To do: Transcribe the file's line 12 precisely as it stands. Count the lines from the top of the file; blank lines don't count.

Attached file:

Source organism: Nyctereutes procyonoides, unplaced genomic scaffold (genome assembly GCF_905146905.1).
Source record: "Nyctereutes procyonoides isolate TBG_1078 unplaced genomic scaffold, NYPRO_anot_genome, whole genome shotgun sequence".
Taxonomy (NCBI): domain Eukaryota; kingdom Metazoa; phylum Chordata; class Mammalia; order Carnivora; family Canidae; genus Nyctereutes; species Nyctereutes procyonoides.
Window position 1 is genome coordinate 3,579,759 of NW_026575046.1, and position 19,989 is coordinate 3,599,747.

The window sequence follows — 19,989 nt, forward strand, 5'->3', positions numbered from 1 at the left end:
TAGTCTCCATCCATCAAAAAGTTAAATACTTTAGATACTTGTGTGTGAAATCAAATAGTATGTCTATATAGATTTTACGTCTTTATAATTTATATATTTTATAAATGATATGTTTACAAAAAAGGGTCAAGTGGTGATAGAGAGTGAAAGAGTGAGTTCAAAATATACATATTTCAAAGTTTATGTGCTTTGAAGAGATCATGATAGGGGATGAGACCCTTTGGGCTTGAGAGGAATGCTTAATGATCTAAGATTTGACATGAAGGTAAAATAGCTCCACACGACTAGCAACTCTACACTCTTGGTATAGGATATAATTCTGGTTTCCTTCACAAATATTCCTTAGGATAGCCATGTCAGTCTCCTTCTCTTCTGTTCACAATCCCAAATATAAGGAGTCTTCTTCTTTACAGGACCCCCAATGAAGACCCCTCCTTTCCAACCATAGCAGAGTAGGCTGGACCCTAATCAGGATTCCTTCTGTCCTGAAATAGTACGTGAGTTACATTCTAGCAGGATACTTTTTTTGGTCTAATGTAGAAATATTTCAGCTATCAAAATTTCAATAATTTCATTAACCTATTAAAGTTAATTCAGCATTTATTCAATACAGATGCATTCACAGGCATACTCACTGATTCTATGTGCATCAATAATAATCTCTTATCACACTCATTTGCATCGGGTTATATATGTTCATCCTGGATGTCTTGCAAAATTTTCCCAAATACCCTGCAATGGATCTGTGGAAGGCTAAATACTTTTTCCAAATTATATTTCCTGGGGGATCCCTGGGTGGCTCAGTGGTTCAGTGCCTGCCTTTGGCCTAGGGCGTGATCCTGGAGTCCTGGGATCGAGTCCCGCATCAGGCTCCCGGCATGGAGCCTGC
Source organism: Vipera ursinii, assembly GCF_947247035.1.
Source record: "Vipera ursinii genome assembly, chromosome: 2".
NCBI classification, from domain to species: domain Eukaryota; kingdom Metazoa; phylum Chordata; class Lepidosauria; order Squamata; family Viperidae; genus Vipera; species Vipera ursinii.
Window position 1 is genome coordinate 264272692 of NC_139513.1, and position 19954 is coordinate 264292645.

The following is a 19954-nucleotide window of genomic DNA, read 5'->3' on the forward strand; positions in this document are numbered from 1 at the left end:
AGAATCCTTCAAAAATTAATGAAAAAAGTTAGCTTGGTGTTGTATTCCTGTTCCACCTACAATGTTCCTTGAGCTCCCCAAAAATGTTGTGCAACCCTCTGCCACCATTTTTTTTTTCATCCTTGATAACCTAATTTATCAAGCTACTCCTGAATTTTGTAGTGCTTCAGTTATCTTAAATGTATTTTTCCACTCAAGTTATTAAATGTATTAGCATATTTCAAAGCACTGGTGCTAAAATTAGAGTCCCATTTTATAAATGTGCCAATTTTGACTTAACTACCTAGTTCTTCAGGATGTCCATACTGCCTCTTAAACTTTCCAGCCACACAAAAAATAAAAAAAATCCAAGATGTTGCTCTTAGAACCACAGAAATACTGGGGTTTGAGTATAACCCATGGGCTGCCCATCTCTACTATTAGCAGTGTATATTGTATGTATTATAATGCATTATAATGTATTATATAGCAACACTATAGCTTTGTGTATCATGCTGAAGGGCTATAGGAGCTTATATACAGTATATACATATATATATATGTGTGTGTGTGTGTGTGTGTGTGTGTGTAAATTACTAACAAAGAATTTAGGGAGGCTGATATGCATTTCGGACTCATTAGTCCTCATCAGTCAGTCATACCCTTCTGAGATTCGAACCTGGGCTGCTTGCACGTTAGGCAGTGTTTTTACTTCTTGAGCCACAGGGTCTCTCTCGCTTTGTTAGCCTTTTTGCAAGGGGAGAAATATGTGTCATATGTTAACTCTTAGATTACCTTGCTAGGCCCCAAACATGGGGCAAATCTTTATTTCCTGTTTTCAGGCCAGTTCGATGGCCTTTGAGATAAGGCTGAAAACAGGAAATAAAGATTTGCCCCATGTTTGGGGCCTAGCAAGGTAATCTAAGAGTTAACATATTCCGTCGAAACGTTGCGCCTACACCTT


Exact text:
AGAATCCTTCAAAAATTAATGAAAAAAGTTAGCTTGGTGTTGTATTCCTGTTCCACCTACAATGTTCCTTGAGCTCCCCAAAAATGTTGTGCAACCCTCTGCCACCATTTTTTTTTTCATCCTTGATAACCTAATTTATCAAGCTACTCCTGAATTTTGTAGTGCTTCAGTTATCTTAAATGTATTTTTCCACTCAAGTTATTAAATGTATTAGCATATTTCAAAGCACTGGTGCTAAAATTAGAGTCCCATTTTATAAATGTGCCAATTTTGACTTAACTACCTAGTTCTTCAGGATGTCCATACTGCCTCTTAAACTTTCCAGCCACACAAAAAATAAAAAAAATCCAAGATGTTGCTCTTAGAACCACAGAAATACTGGGGTTTGAGTATAACCCATGGGCTGCCCATCTCTACTATTAGCAGTGTATATTGTATGTATTATAATGCATTATAATGTATTATATAGCAACACTATAGCTTTGTGTATCATGCTGAAGGGCTATAGGAGCTTATATACAGTATATACATATATATATATGTGTGTGTGTGTGTGTGTGTGTGTGTGTAAATTACTAACAAAGAATTTAGGGAGGCTGATATGCATTTCGGACTCATTAGTCCTCATCAGTCAGTCATACCCTTCTGAGATTCGAACCTGGGCTGCTTGCACGTTAGGCAGTGTTTTTACTTCTTGAGCCACAGGGTCTCTCTCGCTTTGTTAGCCTTTTTGCAAGGGGAGAAATATGTGTCATATGTTAACTCTTAGATTACCTTGCTAGGCCCCAAACATGGGGCAAATCTTTATTTCCTGTTTTCAGGCCAGTTCGATGGCCTTTGAGATAAGGCTGAAAACAGGAAATAAAGATTTGCCCCATGTTTGGGGCCTAGCAAGGTAATCTAAGAGTTAACATATTCCGTCGAAACGTTGCGCCTACACCTT